Rising wage inequality and sluggish hourly wage growth for the vast majority of workers have been defining features of the American labor market for nearly four decades, despite steady productivity growth. The U.S. economy of the last several years has been no exception. Although the unemployment rate continued to fall and participation in the labor market continued to grow over the last year, most workers are experiencing moderate wage growth and even workers who have seen more significant gains are just making up ground lost during the Great Recession and slow recovery rather than getting ahead.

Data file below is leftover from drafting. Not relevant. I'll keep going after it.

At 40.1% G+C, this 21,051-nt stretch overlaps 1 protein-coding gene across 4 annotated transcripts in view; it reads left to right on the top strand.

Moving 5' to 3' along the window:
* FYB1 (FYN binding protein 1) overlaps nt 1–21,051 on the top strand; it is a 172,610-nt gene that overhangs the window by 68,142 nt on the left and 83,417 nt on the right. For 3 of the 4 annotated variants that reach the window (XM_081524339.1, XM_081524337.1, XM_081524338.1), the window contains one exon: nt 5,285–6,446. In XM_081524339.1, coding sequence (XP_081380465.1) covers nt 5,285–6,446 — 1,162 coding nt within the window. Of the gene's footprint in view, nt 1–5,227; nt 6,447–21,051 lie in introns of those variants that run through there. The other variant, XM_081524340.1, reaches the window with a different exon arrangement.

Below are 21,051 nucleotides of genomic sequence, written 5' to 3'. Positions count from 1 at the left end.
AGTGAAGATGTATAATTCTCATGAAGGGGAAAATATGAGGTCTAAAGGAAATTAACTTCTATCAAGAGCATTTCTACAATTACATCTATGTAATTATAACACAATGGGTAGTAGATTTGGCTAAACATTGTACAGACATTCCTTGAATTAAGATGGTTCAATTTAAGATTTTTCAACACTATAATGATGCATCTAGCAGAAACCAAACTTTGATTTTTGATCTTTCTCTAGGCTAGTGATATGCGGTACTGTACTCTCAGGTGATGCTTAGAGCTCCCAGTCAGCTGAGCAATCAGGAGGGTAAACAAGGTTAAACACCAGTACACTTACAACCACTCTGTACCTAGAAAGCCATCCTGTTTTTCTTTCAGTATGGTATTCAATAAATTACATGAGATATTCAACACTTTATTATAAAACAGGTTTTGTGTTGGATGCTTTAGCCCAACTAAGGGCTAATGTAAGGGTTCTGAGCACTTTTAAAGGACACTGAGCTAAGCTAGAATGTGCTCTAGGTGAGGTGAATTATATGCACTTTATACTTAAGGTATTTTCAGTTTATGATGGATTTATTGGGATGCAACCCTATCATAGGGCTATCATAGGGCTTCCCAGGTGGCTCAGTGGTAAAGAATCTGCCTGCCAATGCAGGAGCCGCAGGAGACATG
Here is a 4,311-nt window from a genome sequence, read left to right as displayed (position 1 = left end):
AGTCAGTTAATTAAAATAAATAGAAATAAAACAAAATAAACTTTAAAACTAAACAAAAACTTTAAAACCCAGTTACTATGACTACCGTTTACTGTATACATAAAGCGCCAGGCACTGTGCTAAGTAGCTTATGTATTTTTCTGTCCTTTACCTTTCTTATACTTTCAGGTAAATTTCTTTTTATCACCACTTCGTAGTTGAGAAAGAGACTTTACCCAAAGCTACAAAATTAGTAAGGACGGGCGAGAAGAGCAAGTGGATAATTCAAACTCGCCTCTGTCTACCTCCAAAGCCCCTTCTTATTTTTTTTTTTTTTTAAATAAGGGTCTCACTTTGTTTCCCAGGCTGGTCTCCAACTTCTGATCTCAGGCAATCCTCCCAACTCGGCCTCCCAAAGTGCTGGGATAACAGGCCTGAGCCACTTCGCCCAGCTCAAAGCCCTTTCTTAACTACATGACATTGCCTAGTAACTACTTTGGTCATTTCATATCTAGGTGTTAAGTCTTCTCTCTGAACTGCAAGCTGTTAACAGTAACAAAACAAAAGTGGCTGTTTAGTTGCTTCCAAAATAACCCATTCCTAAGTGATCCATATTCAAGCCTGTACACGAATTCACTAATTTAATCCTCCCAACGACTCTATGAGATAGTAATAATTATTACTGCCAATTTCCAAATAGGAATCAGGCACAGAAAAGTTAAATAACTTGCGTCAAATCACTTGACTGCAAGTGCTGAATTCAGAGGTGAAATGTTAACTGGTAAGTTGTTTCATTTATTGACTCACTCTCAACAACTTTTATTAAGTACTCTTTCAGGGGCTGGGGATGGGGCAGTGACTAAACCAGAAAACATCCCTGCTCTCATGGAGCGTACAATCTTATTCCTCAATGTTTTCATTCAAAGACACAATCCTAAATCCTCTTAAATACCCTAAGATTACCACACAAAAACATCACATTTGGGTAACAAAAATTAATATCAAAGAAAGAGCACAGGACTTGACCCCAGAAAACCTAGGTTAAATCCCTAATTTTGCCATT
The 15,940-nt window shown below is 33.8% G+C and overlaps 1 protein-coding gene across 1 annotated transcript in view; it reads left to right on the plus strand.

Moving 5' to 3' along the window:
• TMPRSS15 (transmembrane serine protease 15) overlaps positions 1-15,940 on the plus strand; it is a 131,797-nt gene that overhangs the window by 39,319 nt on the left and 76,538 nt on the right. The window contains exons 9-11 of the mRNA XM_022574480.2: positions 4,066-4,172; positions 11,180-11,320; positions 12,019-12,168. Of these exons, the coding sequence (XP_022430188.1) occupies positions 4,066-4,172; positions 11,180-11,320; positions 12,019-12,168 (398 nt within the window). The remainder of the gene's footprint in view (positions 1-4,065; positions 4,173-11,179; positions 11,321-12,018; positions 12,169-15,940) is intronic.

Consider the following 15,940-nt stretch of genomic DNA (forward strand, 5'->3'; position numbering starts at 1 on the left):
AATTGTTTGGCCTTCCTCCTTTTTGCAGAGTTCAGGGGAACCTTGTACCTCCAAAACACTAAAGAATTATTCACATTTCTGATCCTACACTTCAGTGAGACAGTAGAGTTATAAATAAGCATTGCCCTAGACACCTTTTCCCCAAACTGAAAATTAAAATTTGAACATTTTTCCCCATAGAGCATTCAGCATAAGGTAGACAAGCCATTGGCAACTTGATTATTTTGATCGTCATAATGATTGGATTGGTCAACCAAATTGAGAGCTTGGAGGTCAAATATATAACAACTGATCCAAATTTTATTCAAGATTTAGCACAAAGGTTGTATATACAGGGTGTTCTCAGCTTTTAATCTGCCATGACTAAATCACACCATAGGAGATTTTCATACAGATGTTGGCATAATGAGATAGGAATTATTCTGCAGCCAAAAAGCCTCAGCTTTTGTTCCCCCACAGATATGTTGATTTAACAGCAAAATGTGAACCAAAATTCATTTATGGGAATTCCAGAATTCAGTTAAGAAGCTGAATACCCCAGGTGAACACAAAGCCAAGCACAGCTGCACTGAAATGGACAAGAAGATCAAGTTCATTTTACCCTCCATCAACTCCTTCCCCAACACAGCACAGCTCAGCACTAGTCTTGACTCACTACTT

This report analyzes data from the Current Population Survey (CPS) and details the most up-to-date hourly wage trends through 2018 across the wage distribution and education categories, highlighting important differences by race and gender. By looking at real (i.e., inflation-adjusted) hourly wages by percentile, we can compare what is happening over time for the lowest-wage workers (those at the 10th and 20th percentiles) and for middle-wage workers (those at or near the 50th percentile) with wage trends for the highest-wage workers (those at the 90th and 95th percentiles).
– Economic Policy Institute